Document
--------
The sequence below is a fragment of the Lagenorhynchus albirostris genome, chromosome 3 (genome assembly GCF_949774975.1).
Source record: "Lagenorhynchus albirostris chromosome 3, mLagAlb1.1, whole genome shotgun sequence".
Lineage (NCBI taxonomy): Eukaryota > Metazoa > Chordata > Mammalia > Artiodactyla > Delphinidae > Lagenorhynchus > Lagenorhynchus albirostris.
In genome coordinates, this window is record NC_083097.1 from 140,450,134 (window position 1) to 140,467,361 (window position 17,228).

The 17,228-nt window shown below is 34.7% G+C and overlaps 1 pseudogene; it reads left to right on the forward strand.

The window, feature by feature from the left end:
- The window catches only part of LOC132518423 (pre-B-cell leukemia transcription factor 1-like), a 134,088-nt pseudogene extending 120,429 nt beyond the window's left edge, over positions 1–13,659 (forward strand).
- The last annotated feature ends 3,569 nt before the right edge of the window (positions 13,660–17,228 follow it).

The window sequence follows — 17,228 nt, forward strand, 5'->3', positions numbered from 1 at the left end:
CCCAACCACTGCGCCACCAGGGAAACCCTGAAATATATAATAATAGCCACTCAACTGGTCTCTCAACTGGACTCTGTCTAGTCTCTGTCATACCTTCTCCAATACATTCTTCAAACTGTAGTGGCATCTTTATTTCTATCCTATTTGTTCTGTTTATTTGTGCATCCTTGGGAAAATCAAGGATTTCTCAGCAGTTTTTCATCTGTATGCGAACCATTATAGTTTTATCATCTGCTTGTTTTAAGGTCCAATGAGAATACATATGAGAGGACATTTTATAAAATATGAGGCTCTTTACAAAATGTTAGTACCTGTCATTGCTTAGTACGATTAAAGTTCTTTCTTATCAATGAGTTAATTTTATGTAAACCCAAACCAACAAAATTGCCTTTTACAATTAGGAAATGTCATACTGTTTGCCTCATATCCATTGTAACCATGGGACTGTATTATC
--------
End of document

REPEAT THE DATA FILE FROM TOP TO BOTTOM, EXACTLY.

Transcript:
The sequence below is a fragment of the Lagenorhynchus albirostris genome, chromosome 3 (genome assembly GCF_949774975.1).
Source record: "Lagenorhynchus albirostris chromosome 3, mLagAlb1.1, whole genome shotgun sequence".
Lineage (NCBI taxonomy): Eukaryota > Metazoa > Chordata > Mammalia > Artiodactyla > Delphinidae > Lagenorhynchus > Lagenorhynchus albirostris.
In genome coordinates, this window is record NC_083097.1 from 140,450,134 (window position 1) to 140,467,361 (window position 17,228).

The 17,228-nt window shown below is 34.7% G+C and overlaps 1 pseudogene; it reads left to right on the forward strand.

The window, feature by feature from the left end:
- The window catches only part of LOC132518423 (pre-B-cell leukemia transcription factor 1-like), a 134,088-nt pseudogene extending 120,429 nt beyond the window's left edge, over positions 1–13,659 (forward strand).
- The last annotated feature ends 3,569 nt before the right edge of the window (positions 13,660–17,228 follow it).

The window sequence follows — 17,228 nt, forward strand, 5'->3', positions numbered from 1 at the left end:
CCCAACCACTGCGCCACCAGGGAAACCCTGAAATATATAATAATAGCCACTCAACTGGTCTCTCAACTGGACTCTGTCTAGTCTCTGTCATACCTTCTCCAATACATTCTTCAAACTGTAGTGGCATCTTTATTTCTATCCTATTTGTTCTGTTTATTTGTGCATCCTTGGGAAAATCAAGGATTTCTCAGCAGTTTTTCATCTGTATGCGAACCATTATAGTTTTATCATCTGCTTGTTTTAAGGTCCAATGAGAATACATATGAGAGGACATTTTATAAAATATGAGGCTCTTTACAAAATGTTAGTACCTGTCATTGCTTAGTACGATTAAAGTTCTTTCTTATCAATGAGTTAATTTTATGTAAACCCAAACCAACAAAATTGCCTTTTACAATTAGGAAATGTCATACTGTTTGCCTCATATCCATTGTAACCATGGGACTGTATTATC